During the Federal period, there was an ongoing debate over whether women should be granted the right to vote. At the heart of the debate was the question of whether women possessed the mental capacity to take on such a responsibility. Women’s suffrage supporters cited the Enlightenment idea that all humans were born with the same capacity for thinking and learning. They believed that the differences between men and women were the result of the vastly different educations that boys and girls received. They argued that if girls were given the same education as boys, then they could grow up to be thoughtful and responsible voters.
Opponents to women’s suffrage argued that because women were physically different from men, they could not have the same abilities as men. This argument is now called biological essentialism. Some advocates of this theory cited the Bible story of Adam and Eve as proof that God planned for women to be inferior to men.
Biological essentialism became more and more popular throughout the Federal period. Eventually, it became the accepted argument against women’s suffrage. Biological essentialism was also used to support the continuation of slavery in the United States and to strip Black men of their voting rights following the American Civil War.
In 1790, Judith Sargent Murray published “On the Equality of the Sexes.” This groundbreaking essay laid out for the first time the idea that it was a lack of education, not natural inferiority, that made women seem less intelligent than men. In this excerpt, Judith points out that there is no difference between the intellects of boys and girls. Therefore, education must be the reason for differences between men and women. It is important to note that “On the Equality of the Sexes” was released two years before Mary Wollstonecraft published Vindication of the Rights of Women, which is often called the first feminist work in the English language.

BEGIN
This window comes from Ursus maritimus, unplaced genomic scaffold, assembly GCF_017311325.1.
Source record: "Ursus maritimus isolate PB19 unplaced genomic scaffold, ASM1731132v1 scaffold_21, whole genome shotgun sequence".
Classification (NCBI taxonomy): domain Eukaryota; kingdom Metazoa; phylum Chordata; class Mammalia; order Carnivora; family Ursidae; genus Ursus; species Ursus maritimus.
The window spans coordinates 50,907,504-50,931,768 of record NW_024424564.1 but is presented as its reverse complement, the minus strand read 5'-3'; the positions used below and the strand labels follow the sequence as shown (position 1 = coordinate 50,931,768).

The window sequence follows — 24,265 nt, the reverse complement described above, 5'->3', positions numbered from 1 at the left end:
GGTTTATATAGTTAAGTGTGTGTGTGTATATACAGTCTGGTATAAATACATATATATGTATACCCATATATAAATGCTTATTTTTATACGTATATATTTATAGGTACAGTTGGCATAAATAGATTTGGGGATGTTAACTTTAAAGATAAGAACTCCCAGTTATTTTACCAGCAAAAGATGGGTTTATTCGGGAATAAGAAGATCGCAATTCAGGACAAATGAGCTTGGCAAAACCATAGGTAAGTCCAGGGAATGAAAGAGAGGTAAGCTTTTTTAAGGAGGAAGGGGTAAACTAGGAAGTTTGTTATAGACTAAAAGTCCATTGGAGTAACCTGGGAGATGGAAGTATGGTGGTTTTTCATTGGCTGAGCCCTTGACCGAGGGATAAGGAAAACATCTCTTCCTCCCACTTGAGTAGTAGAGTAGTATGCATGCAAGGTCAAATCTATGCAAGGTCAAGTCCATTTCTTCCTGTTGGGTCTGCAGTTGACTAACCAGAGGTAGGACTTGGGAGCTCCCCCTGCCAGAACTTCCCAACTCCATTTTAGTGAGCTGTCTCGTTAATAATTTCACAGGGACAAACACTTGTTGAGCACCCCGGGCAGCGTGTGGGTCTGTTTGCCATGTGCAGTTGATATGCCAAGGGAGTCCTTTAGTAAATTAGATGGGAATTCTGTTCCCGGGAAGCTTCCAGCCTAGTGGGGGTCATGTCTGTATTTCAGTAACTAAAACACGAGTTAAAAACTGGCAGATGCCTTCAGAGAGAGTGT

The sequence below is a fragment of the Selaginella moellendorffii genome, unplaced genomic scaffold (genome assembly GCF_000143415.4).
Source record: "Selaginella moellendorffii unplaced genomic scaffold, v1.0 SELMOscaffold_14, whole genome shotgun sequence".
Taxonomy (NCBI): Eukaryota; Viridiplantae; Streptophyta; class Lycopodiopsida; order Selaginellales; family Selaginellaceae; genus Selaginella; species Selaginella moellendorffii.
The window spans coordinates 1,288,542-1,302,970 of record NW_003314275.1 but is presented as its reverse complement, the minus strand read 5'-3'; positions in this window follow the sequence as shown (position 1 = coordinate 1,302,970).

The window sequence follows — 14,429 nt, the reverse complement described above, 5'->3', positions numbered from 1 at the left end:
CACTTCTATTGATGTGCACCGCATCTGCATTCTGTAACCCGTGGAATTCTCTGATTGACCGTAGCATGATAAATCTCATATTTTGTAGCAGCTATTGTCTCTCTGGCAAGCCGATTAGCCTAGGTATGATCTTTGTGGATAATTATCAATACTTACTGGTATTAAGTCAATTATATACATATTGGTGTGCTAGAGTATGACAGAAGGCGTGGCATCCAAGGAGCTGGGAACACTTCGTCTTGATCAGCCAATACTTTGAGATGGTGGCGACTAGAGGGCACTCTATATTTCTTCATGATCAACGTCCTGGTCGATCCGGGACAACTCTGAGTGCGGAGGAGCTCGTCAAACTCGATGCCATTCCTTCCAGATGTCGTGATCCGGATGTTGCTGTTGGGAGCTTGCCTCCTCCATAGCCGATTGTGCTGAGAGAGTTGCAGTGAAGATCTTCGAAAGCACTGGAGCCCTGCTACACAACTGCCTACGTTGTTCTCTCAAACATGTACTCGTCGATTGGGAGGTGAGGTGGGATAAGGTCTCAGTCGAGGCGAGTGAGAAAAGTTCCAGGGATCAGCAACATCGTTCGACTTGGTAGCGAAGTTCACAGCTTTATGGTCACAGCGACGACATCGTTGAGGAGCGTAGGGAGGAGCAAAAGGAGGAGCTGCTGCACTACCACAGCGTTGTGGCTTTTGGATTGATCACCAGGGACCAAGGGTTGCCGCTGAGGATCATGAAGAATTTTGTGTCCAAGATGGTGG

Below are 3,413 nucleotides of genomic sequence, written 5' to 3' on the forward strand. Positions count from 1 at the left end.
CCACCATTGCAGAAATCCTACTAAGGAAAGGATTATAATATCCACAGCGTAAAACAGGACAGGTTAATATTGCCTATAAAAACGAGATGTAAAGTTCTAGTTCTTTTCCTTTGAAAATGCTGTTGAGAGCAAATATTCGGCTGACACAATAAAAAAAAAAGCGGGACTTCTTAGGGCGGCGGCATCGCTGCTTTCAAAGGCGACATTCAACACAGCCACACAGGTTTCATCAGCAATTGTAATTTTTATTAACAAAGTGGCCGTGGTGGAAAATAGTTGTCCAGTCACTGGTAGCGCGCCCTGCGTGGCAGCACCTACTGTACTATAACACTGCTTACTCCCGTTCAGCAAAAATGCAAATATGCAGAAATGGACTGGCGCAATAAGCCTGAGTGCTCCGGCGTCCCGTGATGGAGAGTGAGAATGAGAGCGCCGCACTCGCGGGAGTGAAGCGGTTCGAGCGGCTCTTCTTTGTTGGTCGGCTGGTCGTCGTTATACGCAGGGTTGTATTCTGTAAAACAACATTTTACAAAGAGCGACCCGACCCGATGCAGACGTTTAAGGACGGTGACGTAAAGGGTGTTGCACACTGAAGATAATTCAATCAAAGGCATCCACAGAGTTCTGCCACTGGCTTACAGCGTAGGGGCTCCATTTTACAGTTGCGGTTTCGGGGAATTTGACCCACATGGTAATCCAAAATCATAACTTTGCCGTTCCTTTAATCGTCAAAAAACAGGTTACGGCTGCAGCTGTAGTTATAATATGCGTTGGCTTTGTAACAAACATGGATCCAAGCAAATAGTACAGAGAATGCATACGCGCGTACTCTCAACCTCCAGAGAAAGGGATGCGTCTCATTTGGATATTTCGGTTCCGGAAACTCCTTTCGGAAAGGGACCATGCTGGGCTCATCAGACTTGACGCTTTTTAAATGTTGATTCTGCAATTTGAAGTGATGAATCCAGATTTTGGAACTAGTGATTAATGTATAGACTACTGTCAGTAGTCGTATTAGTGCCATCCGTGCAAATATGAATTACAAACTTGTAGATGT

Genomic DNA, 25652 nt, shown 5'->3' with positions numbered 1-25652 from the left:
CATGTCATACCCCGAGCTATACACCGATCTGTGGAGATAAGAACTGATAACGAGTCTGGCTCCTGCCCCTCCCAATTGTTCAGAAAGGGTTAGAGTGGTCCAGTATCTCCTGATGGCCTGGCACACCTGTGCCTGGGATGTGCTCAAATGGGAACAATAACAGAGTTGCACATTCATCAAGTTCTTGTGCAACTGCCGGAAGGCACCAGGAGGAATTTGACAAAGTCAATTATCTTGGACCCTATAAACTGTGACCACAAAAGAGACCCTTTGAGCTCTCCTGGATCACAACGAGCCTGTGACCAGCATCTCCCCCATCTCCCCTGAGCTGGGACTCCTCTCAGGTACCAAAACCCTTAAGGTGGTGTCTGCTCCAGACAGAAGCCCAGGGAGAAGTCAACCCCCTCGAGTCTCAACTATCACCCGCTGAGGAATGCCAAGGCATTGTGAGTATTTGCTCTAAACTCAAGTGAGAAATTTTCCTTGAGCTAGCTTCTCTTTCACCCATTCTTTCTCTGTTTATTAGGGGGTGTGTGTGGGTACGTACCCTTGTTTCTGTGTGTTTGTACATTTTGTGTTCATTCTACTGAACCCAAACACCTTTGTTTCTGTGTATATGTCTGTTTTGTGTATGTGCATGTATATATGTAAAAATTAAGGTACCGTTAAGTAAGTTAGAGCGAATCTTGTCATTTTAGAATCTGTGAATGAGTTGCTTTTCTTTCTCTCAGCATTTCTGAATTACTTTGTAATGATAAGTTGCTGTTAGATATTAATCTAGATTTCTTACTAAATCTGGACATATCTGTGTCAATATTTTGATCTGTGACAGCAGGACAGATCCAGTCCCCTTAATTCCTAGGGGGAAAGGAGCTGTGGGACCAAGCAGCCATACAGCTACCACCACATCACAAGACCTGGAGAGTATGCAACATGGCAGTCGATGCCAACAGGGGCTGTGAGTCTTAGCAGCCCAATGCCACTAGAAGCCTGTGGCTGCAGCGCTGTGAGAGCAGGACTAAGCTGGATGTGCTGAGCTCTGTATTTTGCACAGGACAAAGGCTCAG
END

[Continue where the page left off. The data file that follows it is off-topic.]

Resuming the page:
Virginia Randolph Carey’s Letters on Female Character, Addressed to a Young Lady on the Death of Her Mother, was a book of advice for young American women published in 1828. In this excerpt, Virginia explains that women are naturally inferior to men. She claims that both science and religion agree on this point. She argues that this natural inferiority means that women should make themselves subordinate to men and seeking any power or influence outside of their homes would endanger the entire nation.